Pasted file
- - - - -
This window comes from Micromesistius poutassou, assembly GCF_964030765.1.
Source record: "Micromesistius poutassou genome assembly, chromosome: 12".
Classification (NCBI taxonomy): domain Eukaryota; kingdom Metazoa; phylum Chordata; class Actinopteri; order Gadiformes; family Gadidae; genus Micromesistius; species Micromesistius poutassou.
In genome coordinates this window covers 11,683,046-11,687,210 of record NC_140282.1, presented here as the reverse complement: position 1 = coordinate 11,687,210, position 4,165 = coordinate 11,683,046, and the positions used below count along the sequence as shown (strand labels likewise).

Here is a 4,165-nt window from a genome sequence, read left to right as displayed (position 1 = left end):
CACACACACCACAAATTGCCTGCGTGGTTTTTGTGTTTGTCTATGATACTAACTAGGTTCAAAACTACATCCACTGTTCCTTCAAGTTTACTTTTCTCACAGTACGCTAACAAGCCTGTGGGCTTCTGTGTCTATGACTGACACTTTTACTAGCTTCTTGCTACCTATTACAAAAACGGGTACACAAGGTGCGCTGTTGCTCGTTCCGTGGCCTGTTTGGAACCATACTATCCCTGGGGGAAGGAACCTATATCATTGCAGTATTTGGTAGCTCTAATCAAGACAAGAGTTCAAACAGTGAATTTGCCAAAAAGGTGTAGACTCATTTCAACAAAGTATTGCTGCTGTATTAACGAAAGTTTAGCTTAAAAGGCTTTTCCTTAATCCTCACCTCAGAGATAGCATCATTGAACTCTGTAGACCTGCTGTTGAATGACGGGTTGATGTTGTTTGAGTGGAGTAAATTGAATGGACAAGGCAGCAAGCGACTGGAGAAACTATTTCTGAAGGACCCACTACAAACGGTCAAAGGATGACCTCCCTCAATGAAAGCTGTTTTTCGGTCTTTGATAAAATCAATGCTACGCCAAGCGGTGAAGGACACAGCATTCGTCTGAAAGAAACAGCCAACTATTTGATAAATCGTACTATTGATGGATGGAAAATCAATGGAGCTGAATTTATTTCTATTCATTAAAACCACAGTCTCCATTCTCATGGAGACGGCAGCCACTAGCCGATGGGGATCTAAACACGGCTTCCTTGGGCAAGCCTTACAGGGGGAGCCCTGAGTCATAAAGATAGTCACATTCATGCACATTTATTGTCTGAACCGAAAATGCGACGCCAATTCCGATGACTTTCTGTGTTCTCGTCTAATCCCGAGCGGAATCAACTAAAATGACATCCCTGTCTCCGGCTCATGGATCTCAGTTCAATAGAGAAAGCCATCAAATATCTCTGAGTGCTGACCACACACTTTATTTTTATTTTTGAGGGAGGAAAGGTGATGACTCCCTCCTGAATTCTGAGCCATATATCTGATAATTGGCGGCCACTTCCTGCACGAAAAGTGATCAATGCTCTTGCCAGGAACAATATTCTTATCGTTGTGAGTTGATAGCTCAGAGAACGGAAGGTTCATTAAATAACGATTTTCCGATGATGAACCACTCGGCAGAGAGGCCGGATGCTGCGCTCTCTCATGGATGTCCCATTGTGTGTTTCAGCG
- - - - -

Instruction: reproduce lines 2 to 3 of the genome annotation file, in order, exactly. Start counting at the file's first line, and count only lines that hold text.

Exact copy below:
Source record: "Micromesistius poutassou genome assembly, chromosome: 12".
Classification (NCBI taxonomy): domain Eukaryota; kingdom Metazoa; phylum Chordata; class Actinopteri; order Gadiformes; family Gadidae; genus Micromesistius; species Micromesistius poutassou.